Ocean City Today

New trash truck rides on sand

Custom-built ‘Beast from East’ now working, holiday weekend will be true test
By Katie Tabeling | Jun 29, 2017
Courtesy of: Hal Adkins

(June 30, 2017) Ocean City’s Public Works Department has changed the game of beach trash collection this summer, when its custom-built truck hit the sand this week.

“We got it three weeks ago, and we’ve been running it at night to see how it works. We put on flotation tires, and as far as I’m concerned, it’s running like a champ,” Public Works Director Hal Adkins said. “At a staff level, we’re calling it ‘the Beast of the East.’”

Earlier this year, the City Council authorized spending $298,000 on a custom-built truck that would empty the 800 beach trash containers more efficiently. Instead of asking several manufacturing companies to bid on building a truck, Adkins sought several bids for the cab chassis and the trash compactor body.

The result was one truck with parts from different manufacturers: the cab chassis came from the Peterbilt Store of Seaford, Delaware; the compactor was built by Bridgeport Manufacturers in Texas and the lift suspension upgrade was performed by Mormon-Harrington of Lexington, Kentucky.

Even the flotation tires are unique. All four came from Goodyear, but the rear tires are a 700 series while the front tires are from 610 series.

“We’ve had fun building it, but it’s all about working smarter,” Adkins said. “My goal was that this truck would be able to collect trash from the inlet to the Delaware line without making a stop to dump waste at the transfer 65th Street. I was told by staff on a sunny day with good beach occupancy, it can do that.”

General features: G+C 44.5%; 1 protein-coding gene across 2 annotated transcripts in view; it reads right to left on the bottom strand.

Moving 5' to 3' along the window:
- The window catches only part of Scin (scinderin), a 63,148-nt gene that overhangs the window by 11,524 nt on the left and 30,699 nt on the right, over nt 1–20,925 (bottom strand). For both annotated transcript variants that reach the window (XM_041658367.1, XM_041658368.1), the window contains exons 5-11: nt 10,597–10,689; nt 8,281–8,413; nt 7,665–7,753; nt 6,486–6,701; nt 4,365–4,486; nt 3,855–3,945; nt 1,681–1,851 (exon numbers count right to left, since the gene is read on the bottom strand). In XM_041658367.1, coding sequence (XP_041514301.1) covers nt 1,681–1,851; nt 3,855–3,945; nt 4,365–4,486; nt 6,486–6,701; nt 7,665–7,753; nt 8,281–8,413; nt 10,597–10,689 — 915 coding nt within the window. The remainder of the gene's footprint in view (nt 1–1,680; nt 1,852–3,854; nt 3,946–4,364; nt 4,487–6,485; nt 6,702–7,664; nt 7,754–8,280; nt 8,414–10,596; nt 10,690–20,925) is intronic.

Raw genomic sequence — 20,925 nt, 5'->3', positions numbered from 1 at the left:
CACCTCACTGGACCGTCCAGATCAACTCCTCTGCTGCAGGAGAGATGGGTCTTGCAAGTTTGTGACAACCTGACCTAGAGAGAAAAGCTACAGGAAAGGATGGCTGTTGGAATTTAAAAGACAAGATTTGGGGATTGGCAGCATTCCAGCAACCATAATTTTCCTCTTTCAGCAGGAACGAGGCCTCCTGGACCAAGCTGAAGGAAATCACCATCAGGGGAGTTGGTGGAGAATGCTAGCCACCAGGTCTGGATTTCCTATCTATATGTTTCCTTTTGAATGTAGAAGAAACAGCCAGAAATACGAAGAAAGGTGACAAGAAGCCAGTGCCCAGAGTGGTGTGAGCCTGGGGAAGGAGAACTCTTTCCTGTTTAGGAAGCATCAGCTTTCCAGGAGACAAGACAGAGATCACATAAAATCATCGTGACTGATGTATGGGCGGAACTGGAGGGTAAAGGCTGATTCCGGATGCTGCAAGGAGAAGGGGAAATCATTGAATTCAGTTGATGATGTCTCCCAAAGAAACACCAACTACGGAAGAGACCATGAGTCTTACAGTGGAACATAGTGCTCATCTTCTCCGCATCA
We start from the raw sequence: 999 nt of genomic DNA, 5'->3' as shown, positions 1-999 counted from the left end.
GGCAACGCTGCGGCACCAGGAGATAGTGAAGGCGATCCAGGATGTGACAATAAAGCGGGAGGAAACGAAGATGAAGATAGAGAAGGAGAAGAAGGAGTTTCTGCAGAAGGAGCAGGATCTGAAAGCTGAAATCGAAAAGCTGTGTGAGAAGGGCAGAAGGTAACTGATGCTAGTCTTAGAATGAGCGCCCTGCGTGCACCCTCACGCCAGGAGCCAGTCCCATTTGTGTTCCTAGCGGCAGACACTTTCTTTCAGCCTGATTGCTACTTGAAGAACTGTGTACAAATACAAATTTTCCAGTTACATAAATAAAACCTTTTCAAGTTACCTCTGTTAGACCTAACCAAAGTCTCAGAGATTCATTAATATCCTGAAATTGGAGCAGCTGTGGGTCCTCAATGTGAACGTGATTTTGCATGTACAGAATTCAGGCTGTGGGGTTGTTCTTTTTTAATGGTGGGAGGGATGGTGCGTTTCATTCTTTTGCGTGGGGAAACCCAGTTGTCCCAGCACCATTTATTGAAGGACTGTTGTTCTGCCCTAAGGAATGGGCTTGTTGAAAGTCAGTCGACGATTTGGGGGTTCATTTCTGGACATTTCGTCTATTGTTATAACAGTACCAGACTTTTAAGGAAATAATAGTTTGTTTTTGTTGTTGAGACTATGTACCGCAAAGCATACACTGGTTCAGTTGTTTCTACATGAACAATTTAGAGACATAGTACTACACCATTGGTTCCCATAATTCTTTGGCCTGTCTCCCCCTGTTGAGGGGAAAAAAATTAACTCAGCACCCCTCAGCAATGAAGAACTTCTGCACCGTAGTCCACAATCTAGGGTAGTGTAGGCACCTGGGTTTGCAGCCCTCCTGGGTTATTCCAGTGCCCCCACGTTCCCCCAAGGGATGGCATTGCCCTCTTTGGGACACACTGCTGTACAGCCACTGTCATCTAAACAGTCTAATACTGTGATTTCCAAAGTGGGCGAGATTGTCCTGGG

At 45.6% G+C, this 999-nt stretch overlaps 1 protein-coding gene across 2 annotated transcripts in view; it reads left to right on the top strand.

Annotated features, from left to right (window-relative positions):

The “Beast from the East” has a 22-cubic yard box with a hydraulic compactor, and is operated by a lever in the cab. Theoretically, the compactor can be stopped after it’s crushed the trash, pulled back, and compact the waste again. Sixty-six cubic yards can fit in the box if the trash is smashed, Adkins said.

Old beach trash trucks weren’t close in terms of capacity or ease of use. The city had three Broyhill Barrel Dumpers that store waste in a detachable box. According to product literature, the Broyhills could hold 28 cubic yards of waste, but Adkins said once the compactor retracted, the waste would fluff out. Typically, beach trash is lightweight items, mostly paper products.

The custom trash truck also means less annoyance to neighbors, as Public Works employees often stashed additional boxes at various points throughout the island. Trash truck operators would often switch a full box for an empty one, leaving the trash container for the Waste Department to pick up around 5 a.m. the next day.

“It’s a lot of noise, and it’s not right to the people living in those areas. I can’t treat the people like that,” Adkins said. “This truck will operate at 2 a.m., and if there’s spillage on the beach, then the beach tractor will pick it up.”

The “Beast from the East” also is operated by one employee, rather than the two-man crew the Broyhills required. The suspension on the custom truck also allows the driver to look in each barrel to see how full it is. That way, the truck driver doesn’t waste time emptying every single can, as was the case with the Broyhills, if they have little trash in them.

Now that the beach truck is on the sand, Adkins said two things remain to be done.

“First, we need to wait for Fourth of July. We won’t be able to prove it can hold trash from the inlet to the Delaware line until then,” he said. “Then, we decide how many Broyhills to sell. We’re going to need at least one in case the [new] truck has a mechanical issue.”

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